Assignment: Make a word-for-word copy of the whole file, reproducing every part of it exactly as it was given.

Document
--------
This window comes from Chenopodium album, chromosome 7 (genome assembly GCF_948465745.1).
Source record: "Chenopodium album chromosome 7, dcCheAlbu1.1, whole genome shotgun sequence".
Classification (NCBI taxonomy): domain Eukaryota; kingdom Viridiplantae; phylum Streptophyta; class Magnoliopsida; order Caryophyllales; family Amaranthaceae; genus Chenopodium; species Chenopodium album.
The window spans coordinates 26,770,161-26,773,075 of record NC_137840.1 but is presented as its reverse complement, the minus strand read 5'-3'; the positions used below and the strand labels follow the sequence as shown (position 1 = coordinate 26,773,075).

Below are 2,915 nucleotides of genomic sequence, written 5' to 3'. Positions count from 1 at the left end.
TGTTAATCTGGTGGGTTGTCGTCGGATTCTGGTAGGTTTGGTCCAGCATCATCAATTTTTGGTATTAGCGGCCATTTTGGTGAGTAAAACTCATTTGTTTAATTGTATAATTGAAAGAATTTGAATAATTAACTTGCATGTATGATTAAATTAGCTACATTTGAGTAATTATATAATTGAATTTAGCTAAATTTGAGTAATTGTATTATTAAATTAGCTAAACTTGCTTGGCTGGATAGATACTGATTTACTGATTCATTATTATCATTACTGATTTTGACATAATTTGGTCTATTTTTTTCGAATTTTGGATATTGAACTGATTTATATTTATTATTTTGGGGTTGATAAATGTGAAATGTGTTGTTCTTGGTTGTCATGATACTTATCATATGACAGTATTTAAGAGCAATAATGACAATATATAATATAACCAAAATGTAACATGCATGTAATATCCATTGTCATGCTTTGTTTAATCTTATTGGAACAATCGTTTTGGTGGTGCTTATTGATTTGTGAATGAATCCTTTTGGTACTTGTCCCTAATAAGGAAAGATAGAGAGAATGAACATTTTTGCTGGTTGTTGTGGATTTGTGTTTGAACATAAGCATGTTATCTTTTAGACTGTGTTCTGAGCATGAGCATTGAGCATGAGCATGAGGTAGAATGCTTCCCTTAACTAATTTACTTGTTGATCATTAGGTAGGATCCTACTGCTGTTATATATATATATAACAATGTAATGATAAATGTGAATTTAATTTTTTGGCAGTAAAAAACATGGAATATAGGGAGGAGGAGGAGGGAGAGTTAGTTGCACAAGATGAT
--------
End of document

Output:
This window comes from Chenopodium album, chromosome 7 (genome assembly GCF_948465745.1).
Source record: "Chenopodium album chromosome 7, dcCheAlbu1.1, whole genome shotgun sequence".
Classification (NCBI taxonomy): domain Eukaryota; kingdom Viridiplantae; phylum Streptophyta; class Magnoliopsida; order Caryophyllales; family Amaranthaceae; genus Chenopodium; species Chenopodium album.
The window spans coordinates 26,770,161-26,773,075 of record NC_137840.1 but is presented as its reverse complement, the minus strand read 5'-3'; the positions used below and the strand labels follow the sequence as shown (position 1 = coordinate 26,773,075).

Below are 2,915 nucleotides of genomic sequence, written 5' to 3'. Positions count from 1 at the left end.
TGTTAATCTGGTGGGTTGTCGTCGGATTCTGGTAGGTTTGGTCCAGCATCATCAATTTTTGGTATTAGCGGCCATTTTGGTGAGTAAAACTCATTTGTTTAATTGTATAATTGAAAGAATTTGAATAATTAACTTGCATGTATGATTAAATTAGCTACATTTGAGTAATTATATAATTGAATTTAGCTAAATTTGAGTAATTGTATTATTAAATTAGCTAAACTTGCTTGGCTGGATAGATACTGATTTACTGATTCATTATTATCATTACTGATTTTGACATAATTTGGTCTATTTTTTTCGAATTTTGGATATTGAACTGATTTATATTTATTATTTTGGGGTTGATAAATGTGAAATGTGTTGTTCTTGGTTGTCATGATACTTATCATATGACAGTATTTAAGAGCAATAATGACAATATATAATATAACCAAAATGTAACATGCATGTAATATCCATTGTCATGCTTTGTTTAATCTTATTGGAACAATCGTTTTGGTGGTGCTTATTGATTTGTGAATGAATCCTTTTGGTACTTGTCCCTAATAAGGAAAGATAGAGAGAATGAACATTTTTGCTGGTTGTTGTGGATTTGTGTTTGAACATAAGCATGTTATCTTTTAGACTGTGTTCTGAGCATGAGCATTGAGCATGAGCATGAGGTAGAATGCTTCCCTTAACTAATTTACTTGTTGATCATTAGGTAGGATCCTACTGCTGTTATATATATATATAACAATGTAATGATAAATGTGAATTTAATTTTTTGGCAGTAAAAAACATGGAATATAGGGAGGAGGAGGAGGGAGAGTTAGTTGCACAAGATGAT